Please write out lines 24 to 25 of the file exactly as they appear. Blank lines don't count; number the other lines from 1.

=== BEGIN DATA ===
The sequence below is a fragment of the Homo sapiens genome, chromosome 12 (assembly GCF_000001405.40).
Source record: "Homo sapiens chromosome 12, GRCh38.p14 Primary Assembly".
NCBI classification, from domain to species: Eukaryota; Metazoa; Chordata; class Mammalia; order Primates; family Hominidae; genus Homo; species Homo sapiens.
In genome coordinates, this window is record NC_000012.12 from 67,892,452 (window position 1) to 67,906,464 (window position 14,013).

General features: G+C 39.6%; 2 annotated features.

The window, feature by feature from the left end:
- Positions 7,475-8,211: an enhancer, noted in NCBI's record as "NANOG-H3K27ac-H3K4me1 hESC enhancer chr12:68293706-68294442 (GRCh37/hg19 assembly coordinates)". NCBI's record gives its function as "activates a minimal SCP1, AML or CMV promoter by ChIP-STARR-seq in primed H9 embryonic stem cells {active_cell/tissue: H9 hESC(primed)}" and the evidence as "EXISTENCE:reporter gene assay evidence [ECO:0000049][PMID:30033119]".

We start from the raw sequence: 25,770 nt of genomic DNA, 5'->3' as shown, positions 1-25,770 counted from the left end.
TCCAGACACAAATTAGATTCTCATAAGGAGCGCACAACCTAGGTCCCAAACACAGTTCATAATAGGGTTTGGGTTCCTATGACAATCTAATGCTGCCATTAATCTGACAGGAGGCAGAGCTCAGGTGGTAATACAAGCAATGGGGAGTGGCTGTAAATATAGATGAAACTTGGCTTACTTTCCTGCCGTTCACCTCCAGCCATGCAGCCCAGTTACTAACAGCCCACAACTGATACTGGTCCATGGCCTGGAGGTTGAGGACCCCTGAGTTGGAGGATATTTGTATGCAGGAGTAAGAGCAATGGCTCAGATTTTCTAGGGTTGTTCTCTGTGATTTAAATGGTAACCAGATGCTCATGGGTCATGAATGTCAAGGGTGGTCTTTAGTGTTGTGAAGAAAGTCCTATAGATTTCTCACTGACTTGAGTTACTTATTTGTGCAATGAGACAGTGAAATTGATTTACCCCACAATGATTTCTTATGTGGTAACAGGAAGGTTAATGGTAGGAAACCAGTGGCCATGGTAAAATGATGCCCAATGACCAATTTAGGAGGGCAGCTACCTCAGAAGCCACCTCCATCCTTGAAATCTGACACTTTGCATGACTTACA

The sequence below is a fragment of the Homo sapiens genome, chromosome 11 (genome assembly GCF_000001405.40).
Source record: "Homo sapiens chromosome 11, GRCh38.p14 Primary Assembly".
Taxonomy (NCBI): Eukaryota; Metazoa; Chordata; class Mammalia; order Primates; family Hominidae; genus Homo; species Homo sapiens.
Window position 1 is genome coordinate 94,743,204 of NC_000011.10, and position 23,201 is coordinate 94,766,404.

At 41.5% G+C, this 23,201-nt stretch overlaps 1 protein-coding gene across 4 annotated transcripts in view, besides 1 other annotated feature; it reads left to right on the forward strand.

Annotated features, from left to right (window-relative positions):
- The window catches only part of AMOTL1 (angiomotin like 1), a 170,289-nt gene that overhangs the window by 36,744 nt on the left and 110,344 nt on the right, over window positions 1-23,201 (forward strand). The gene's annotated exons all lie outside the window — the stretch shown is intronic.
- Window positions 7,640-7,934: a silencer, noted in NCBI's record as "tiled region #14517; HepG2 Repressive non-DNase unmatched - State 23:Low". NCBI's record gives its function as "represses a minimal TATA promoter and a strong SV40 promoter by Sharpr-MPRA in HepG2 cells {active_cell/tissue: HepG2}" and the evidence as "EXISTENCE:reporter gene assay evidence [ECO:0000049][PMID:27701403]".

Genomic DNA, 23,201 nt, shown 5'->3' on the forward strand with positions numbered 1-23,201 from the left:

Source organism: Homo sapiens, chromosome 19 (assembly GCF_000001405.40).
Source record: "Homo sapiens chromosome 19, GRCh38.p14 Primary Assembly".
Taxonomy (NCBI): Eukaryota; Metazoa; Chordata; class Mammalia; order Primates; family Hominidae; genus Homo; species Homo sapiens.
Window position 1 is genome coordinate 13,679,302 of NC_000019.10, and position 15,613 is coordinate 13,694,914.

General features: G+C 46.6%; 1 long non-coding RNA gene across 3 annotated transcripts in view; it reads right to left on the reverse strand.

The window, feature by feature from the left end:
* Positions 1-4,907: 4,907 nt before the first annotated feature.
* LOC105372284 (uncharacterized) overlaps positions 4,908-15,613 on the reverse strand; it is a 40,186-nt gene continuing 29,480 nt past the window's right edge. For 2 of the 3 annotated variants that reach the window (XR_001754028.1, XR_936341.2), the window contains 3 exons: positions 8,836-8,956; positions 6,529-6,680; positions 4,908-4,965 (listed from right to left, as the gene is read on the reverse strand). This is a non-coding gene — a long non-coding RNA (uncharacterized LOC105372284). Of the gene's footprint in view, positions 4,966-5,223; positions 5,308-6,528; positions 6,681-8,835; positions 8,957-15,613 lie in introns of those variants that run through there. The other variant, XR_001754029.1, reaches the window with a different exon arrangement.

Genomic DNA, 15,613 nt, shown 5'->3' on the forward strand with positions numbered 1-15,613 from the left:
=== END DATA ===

The window, feature by feature from the left end:
* Positions 1-4,907: 4,907 nt before the first annotated feature.